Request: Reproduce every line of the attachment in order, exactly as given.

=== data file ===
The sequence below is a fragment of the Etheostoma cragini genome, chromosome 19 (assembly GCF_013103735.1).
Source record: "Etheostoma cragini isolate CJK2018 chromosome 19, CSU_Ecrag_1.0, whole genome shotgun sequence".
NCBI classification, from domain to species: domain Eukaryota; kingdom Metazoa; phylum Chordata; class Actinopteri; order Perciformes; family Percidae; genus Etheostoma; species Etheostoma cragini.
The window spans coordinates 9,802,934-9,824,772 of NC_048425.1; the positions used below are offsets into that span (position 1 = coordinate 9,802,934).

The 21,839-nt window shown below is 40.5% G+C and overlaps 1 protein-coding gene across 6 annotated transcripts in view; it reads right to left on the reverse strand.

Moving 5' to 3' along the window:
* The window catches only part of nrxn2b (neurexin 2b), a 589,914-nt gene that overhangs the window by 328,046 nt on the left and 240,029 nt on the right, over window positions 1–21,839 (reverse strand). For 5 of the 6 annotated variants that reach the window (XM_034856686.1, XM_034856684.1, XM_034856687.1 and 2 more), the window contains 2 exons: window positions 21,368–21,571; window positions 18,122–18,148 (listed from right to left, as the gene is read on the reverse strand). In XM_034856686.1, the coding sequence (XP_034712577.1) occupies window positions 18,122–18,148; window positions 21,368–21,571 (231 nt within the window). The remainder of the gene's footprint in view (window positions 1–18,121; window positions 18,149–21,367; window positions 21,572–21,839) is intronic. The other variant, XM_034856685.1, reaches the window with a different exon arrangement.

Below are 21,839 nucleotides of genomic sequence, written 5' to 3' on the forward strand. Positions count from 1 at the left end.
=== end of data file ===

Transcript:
The sequence below is a fragment of the Etheostoma cragini genome, chromosome 19 (assembly GCF_013103735.1).
Source record: "Etheostoma cragini isolate CJK2018 chromosome 19, CSU_Ecrag_1.0, whole genome shotgun sequence".
NCBI classification, from domain to species: domain Eukaryota; kingdom Metazoa; phylum Chordata; class Actinopteri; order Perciformes; family Percidae; genus Etheostoma; species Etheostoma cragini.
The window spans coordinates 9,802,934-9,824,772 of NC_048425.1; the positions used below are offsets into that span (position 1 = coordinate 9,802,934).

The 21,839-nt window shown below is 40.5% G+C and overlaps 1 protein-coding gene across 6 annotated transcripts in view; it reads right to left on the reverse strand.

Moving 5' to 3' along the window:
* The window catches only part of nrxn2b (neurexin 2b), a 589,914-nt gene that overhangs the window by 328,046 nt on the left and 240,029 nt on the right, over window positions 1–21,839 (reverse strand). For 5 of the 6 annotated variants that reach the window (XM_034856686.1, XM_034856684.1, XM_034856687.1 and 2 more), the window contains 2 exons: window positions 21,368–21,571; window positions 18,122–18,148 (listed from right to left, as the gene is read on the reverse strand). In XM_034856686.1, the coding sequence (XP_034712577.1) occupies window positions 18,122–18,148; window positions 21,368–21,571 (231 nt within the window). The remainder of the gene's footprint in view (window positions 1–18,121; window positions 18,149–21,367; window positions 21,572–21,839) is intronic. The other variant, XM_034856685.1, reaches the window with a different exon arrangement.

Below are 21,839 nucleotides of genomic sequence, written 5' to 3' on the forward strand. Positions count from 1 at the left end.